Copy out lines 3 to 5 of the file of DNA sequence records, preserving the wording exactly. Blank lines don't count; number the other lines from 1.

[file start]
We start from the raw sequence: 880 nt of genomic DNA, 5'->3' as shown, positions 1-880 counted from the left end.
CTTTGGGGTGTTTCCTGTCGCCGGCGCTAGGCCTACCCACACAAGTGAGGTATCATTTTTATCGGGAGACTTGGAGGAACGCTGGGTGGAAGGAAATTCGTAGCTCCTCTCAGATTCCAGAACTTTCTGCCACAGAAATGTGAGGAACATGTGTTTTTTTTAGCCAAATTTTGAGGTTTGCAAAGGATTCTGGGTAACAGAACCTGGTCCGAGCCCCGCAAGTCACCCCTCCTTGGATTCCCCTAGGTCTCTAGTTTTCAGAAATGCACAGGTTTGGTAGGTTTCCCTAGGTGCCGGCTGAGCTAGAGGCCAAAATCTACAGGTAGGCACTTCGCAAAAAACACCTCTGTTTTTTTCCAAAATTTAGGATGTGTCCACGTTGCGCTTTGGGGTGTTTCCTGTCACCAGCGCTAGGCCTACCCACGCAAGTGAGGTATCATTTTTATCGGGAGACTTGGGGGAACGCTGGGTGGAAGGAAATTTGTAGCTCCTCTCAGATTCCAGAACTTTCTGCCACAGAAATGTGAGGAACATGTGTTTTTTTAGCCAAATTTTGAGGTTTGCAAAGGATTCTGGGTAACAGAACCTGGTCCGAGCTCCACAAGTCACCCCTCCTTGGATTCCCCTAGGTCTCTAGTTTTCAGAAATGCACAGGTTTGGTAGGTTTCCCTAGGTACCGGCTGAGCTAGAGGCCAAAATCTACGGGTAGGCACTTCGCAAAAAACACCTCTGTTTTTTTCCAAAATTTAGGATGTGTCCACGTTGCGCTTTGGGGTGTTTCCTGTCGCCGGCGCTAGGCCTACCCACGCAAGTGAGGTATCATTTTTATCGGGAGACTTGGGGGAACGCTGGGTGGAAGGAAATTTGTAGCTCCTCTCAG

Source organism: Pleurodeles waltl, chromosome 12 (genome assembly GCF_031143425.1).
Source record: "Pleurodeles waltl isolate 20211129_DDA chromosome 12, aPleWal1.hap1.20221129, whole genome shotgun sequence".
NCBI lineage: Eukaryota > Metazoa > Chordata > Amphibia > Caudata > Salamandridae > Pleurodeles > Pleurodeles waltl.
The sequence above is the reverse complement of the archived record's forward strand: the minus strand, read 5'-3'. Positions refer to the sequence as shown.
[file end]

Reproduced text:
Source organism: Pleurodeles waltl, chromosome 12 (genome assembly GCF_031143425.1).
Source record: "Pleurodeles waltl isolate 20211129_DDA chromosome 12, aPleWal1.hap1.20221129, whole genome shotgun sequence".
NCBI lineage: Eukaryota > Metazoa > Chordata > Amphibia > Caudata > Salamandridae > Pleurodeles > Pleurodeles waltl.